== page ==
Autism Spectrum


leaving school and leading your own life

 Leaving school 

Parent stories


 Leaving School

The transition from school was the most traumatic thing. The kids are used to being at school all day and being free to wander and be safe.


It’s traumatic for the parents too, as there can be a big loss of personal freedom.


The year prior to leaving school, I was mourning for what he was about to lose. But now my son has blossomed and matured.




New opportunities 

School has been really busy and I am hoping that in the years after school thee will be more spaces in his timetable and we can start some therapies again.


I think my son would benefit from working with a psychologist and also with a speech therapist as he really does talk too loudly and his comprehension is still very behind.


We are used to him, but these things will get in the way of making friends and having good work relationships.

Seana S.



A huge adjustment


That first year, expect there to be a massive adjustment, for your child, and for you.


Leaving school is such a big void you jump into and it took me a year just to climb back out.


Everyone fell off a cliff. The kids were used to Monday – Friday structure and to being with each other. We parents were used to the structure too and it all changed.


The hardest thing is taking ownership of the process of where they are going to go. You need to start this in Year 9 or Year 10, don’t wait until Year 12 as you need to start building relationships and just finding out what sorts of programs is around takes times.  

Anne Clement, mother of James 




Reflections on Transition

My son has just completed Year 12 and like all transitions this is a very anxiety provoking time – interestingly though more so for myself than my son who now takes everything in his stride, very different compared to when he was younger.


What do I worry about? I worry that he won’t find a job and will struggle to make new friends. I worry that he will spend more and more time at home on his own. I worry that he will just become a number in a system that will promise the world but will not deliver, largely due to under-resourcing rather than anything else.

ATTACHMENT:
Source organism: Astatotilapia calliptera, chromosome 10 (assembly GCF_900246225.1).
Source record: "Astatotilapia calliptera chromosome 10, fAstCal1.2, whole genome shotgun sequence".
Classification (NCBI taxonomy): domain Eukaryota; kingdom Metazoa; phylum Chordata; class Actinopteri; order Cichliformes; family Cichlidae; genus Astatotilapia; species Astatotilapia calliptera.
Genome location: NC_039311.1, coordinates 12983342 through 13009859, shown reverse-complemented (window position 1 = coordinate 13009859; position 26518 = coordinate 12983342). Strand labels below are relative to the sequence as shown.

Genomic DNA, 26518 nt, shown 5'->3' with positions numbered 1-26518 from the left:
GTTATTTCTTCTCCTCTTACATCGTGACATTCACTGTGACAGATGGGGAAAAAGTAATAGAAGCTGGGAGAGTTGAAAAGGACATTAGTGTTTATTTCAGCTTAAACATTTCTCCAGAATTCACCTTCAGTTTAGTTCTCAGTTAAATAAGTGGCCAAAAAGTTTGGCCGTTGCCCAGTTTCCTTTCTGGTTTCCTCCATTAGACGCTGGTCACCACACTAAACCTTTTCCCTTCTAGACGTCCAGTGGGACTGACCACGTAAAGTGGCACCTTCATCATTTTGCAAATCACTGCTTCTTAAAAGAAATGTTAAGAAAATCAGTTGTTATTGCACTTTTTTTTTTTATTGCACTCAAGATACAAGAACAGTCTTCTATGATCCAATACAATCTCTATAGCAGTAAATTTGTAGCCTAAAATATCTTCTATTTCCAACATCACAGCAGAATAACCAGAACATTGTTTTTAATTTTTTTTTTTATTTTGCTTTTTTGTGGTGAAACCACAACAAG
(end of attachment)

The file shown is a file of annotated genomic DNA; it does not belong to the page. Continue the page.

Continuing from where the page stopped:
It’s a very tricky time, because I recognise in my son the same kind of drive for independence and autonomy that is typical of his age but at the same time, left completely to his own devices, he is unlikely to be able to make good decisions in regards to his future without some level of support.


His capacity for weighing up options, realistically consider his strengths and weaknesses and imagining different futures is not on par with his peers.


Therefore I need to walk a fine line between letting him make his own choices but at the same time ensuring that he is provided with whatever extra help he needs to understand the implications of his choices.


On a positive note, this transition from school into adult life has been accompanied by more of an acceptance of who he is as a person.


Throughout his childhood, there was such an emphasis on therapies and interventions to move him along that I sometimes forgot to see the person that he was, instead focusing on the problems that needed “fixing.” Now that he is young man, in many ways he is “fully cooked” and I am more relaxed about accepting who he is and working with what he has and this feels like a load off in many ways.


Best tips for the transition process from one who is the middle of it (they may be different when I get to the other end?!) but so far:

  • Be proactive: approach services in your area to find out what they are offering, use your networks to foster social inclusion and employment opportunities

  • Be practical: focus your attention on teaching the skills that matter most in everyday life and encourage independence.

  • Be positive: focus on your child’s strengths and think outside the square in terms of how their strengths can turn into opportunities for them.

  • Keep them busy: the greatest risk for a young person with autism when leaving school is to fall into a pattern of non-engagement. Assist them to develop a new post-school routine that incorporates work or work experience, leisure and exercise, further study or practical learning experiences and regular social activities.

    Vicki G.